“One of the spots we did a few years into the campaign (2002) was called ‘Old Roommates,’ a sequel of sorts to ‘Laundry Night,’ in which the college roommates make KD in a laundromat by pouring all the ingredients into the washing machine. In ‘Old Roommates’ they make it at the gravesite of their beloved college friend, this time pouring the ingredients and a thermos of boiling water directly into his open grave as a tribute to their lifelong friendship.

“We cast the spot to have the characters resemble Crosby, Stills, Nash and Young and wrote a track inspired by Neil Young’s ‘Comes a Time.’ It was all designed to take the viewer for a nostalgic ride down memory lane as four old hippies pay homage to their dear, dead friend.

“Before airing, we sent the finished product to our lawyers to avoid danger of copyright infringement with the track. Well, they said… ‘You need to fix it. The track is not the problem. But the lead talent looks like David Crosby. The combination of the casting and the music puts you at serious risk. David Crosby could sue us for using his ‘likeness.”

“The client, who was already a little skittish with the concept, was understandably worried and wanted to shelve the spot. The lawyers were adamant we needed to do something about the ‘Crosby’ character, or not go on air.

“Agency panic ensued. Can we reshoot? Can we edit him out? Can we get another lawyer? Our solution: a goatee. Let’s give him a goatee. We went back in and painted on some additional facial hair (he already had a moustache).

“It was enough to satisfy the lawyer, ease client concern and go on air.

“Did the real David Crosby ever see the ad? No idea. Did he ever have a goatee? No idea.”

The one with a lion and Gordon Pinsent in a boardroom

It’s only been in recent years that search consultants have levelled the playing field for new business pitches. Before that, it was the era of big stunts.

Martin Shewchuk led JWT Toronto’s creative department for 12 years, first as EVP/ECD and then creative chairman emeritus.

A favourite story of his is the 2003 RBC pitch when JWT took this stunt business to heart. For the first meeting, a famous chef was hired to create a lunch menu with the agency’s clients’ products, such as gourmet Kraft Dinner. After lunch, JWT planned to wow RBC with its vision.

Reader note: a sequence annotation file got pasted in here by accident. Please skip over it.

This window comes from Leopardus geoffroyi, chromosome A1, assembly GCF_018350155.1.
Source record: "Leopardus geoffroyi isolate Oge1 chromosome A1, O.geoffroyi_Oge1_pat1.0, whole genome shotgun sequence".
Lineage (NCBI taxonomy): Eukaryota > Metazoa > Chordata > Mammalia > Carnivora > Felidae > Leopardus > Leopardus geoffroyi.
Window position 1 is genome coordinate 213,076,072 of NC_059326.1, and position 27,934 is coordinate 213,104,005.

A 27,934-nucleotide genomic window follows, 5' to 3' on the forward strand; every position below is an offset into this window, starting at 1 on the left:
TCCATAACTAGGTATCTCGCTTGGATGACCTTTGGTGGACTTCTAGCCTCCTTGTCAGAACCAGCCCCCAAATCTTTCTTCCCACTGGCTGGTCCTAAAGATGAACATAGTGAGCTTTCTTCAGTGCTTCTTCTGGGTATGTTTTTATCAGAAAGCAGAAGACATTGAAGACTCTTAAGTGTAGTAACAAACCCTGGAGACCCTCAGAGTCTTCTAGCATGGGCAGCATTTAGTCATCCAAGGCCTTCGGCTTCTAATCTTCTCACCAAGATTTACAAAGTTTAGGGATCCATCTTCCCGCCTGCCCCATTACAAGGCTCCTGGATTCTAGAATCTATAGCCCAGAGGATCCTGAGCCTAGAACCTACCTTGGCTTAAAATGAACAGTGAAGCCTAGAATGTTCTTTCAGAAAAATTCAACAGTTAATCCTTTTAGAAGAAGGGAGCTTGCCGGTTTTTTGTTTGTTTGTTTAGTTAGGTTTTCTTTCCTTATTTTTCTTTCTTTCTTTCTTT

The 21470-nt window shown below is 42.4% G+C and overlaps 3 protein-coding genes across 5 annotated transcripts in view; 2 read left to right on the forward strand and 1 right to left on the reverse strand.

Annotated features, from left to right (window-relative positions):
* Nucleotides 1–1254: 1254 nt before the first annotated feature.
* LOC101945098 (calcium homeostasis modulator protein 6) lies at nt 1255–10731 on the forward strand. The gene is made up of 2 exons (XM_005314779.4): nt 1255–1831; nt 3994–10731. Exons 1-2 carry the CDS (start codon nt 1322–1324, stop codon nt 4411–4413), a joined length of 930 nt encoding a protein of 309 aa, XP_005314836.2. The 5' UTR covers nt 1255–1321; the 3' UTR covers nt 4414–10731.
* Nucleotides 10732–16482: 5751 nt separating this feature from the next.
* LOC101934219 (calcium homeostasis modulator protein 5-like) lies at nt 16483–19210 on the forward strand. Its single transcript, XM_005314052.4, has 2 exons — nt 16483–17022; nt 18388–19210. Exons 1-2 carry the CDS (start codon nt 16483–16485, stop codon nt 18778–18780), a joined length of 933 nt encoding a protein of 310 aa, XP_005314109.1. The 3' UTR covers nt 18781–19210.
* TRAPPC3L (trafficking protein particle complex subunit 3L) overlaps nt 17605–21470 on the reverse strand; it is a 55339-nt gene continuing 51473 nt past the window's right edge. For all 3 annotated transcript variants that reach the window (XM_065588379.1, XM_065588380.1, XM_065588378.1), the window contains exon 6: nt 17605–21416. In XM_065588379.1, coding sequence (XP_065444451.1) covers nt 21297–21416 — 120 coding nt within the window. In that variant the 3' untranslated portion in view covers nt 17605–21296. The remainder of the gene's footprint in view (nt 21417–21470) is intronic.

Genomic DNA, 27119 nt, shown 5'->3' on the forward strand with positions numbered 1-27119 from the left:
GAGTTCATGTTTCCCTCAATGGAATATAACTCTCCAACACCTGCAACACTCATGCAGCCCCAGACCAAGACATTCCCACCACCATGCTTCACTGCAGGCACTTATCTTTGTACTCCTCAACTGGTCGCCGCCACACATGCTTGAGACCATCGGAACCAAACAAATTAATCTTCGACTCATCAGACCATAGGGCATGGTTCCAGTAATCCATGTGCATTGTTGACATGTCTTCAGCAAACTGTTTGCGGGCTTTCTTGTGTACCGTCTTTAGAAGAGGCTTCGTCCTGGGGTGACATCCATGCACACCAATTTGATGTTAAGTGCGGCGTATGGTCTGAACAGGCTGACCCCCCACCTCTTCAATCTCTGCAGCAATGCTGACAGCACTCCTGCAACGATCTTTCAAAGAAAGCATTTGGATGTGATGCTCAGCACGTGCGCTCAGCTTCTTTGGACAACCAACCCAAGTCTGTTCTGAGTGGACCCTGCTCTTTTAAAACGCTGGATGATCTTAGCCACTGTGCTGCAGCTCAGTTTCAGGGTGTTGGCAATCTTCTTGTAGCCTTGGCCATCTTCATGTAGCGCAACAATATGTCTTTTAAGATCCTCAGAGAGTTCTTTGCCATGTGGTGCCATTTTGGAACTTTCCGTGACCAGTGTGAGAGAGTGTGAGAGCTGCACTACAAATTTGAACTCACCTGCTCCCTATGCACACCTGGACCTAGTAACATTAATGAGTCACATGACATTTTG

Shewchuk says, “The RBC logo is a stylized lion and Andrew Barrett, lead on the business at the agency [at the time], actually said, ‘Okay Martin, I’ve booked the lion for the meeting.’ ‘You’ve booked a lion?’ ‘Yeah, the Bowmanville Zoo has a lion they’ll ship over to have at our meeting.’”

It was a teenage male lion, so its mane was more like a mohawk than a full mane.

During the meeting, Tony Pigott, former CEO, presented the agency’s vision for the future of RBC and then Shewchuk was to present visuals.

“I open the door and the trainer comes out, and it’s just like you see in the circus, he sets up a stand, leads the lion out and it perches its front paws on the stand. There I am beside a 700-pound teenage lion. I asked if we needed the stand because it kind of ruined the optics. The trainer says, ‘Oh yeah. It distracts the lion, you don’t want him just wandering around,’” Shewchuk says.

“I forgot what I actually said to justify the fact it was a teenage lion, something along the lines of, ‘Just like you, this lion is big and powerful, but has not yet reached its full potential.’”

For the second meeting, Brett Channer wrote 60-second copy to have an imposing voiceover describe the company’s vision. “So, through the door comes multi-award winning actor Gordon Pinsent. He’s got the Order of Canada medal on, stands up in the middle of the room, and with his beautiful voice, reads the script. That was the stunt at the second meeting – and we’re ahead of the competition,” Shewchuk says.

“Now it’s just BBDO and JWT presenting to 20 people…10 who are new to the process. We kept the same format as the second meeting but what I heard was that BBDO came back with completely new work. They wound up with more votes and scooped it from us.”